Iraq Al Amir – As-Salt
Iraq Al-Amir is within the municipality of Amman in the Jordan Valley. Located about 15km southwest of the town of Wadi Al-Seer, it has a population of about 6,000 people. Located on the hills, the area has many springs and is famous for its olive trees, in addition to other forest trees. About 0.5km south of the town is the historical site of Al-Iraq. It was built by a Persian prince in the 3rd century BC.
Some precious artifacts, pottery, glass and weapons dating back to the Bronze Age and the Nabataen and Roman periods, as well as inscriptions, gold Islamic coins and the silver Ptolemaic hoard recently discovered at Iraq Al-Amir are displayed at the Exhibition of Arab Heritage and Recent Discoveries, which was opened in 1992.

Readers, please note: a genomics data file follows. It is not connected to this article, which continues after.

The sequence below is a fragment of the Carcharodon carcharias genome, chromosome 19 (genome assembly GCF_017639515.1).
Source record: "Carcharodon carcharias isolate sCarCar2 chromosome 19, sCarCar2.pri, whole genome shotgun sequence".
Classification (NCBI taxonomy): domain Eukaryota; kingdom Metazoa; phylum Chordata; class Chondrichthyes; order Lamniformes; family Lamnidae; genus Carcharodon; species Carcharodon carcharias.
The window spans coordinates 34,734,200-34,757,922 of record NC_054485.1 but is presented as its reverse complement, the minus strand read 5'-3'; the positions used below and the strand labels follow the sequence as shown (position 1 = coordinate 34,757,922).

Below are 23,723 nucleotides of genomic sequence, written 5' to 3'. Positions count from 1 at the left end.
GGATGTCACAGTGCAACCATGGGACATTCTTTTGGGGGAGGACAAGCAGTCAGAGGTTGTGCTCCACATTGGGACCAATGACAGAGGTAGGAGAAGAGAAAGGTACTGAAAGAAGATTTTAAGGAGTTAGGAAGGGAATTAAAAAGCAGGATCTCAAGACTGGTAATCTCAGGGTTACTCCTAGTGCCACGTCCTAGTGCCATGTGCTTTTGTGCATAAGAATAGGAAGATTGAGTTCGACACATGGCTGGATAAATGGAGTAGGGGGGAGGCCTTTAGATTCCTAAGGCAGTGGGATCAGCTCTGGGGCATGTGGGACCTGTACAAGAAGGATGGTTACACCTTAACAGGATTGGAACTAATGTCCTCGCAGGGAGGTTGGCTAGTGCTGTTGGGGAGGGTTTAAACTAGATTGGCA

An ancient town, As-Salt was once the most important settlement in the area between the Jordan Valley and the Eastern Desert. The Romans, Byzantines and Mamelukes all contributed to the growth of the town but it was at the end of the 19th and the beginning of the 20th century, during Ottoman rule, when As-Salt enjoyed its most prosperous period. Tightly built on a cluster of three hills, As-Salt has several other places of interest, including Roman tombs on the outskirts of town, and the Citadel and site of the town’s early 13th century Ayyubid fortress, which was built by al- Ma’azzam Isa, the nephew of Saladin, soon after 1198 AD. There is also a small museum and a handicraft school where you can admire the traditional skills of ceramics, weaving, silk-screen printing and dyeing.